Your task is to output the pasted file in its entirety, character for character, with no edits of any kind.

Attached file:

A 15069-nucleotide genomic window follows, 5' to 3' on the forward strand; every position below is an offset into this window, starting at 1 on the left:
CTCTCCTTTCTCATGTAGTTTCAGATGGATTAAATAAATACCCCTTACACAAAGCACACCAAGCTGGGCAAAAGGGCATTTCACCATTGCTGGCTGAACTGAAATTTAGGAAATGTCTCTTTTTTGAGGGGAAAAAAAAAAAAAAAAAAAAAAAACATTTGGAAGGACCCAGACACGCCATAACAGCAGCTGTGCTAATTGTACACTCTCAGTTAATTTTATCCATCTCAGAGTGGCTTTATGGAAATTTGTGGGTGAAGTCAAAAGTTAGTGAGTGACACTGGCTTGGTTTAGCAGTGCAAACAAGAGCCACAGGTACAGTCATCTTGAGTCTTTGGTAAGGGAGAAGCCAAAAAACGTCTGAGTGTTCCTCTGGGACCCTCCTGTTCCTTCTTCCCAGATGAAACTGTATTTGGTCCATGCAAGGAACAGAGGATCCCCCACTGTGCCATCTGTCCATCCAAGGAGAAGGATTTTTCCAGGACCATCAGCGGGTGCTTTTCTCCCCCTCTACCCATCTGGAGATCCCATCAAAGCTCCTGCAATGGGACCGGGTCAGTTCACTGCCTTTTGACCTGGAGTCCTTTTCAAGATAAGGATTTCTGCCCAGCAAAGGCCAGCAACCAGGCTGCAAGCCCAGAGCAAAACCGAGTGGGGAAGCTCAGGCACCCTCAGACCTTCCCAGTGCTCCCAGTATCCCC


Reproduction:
A 15069-nucleotide genomic window follows, 5' to 3' on the forward strand; every position below is an offset into this window, starting at 1 on the left:
CTCTCCTTTCTCATGTAGTTTCAGATGGATTAAATAAATACCCCTTACACAAAGCACACCAAGCTGGGCAAAAGGGCATTTCACCATTGCTGGCTGAACTGAAATTTAGGAAATGTCTCTTTTTTGAGGGGAAAAAAAAAAAAAAAAAAAAAAAACATTTGGAAGGACCCAGACACGCCATAACAGCAGCTGTGCTAATTGTACACTCTCAGTTAATTTTATCCATCTCAGAGTGGCTTTATGGAAATTTGTGGGTGAAGTCAAAAGTTAGTGAGTGACACTGGCTTGGTTTAGCAGTGCAAACAAGAGCCACAGGTACAGTCATCTTGAGTCTTTGGTAAGGGAGAAGCCAAAAAACGTCTGAGTGTTCCTCTGGGACCCTCCTGTTCCTTCTTCCCAGATGAAACTGTATTTGGTCCATGCAAGGAACAGAGGATCCCCCACTGTGCCATCTGTCCATCCAAGGAGAAGGATTTTTCCAGGACCATCAGCGGGTGCTTTTCTCCCCCTCTACCCATCTGGAGATCCCATCAAAGCTCCTGCAATGGGACCGGGTCAGTTCACTGCCTTTTGACCTGGAGTCCTTTTCAAGATAAGGATTTCTGCCCAGCAAAGGCCAGCAACCAGGCTGCAAGCCCAGAGCAAAACCGAGTGGGGAAGCTCAGGCACCCTCAGACCTTCCCAGTGCTCCCAGTATCCCC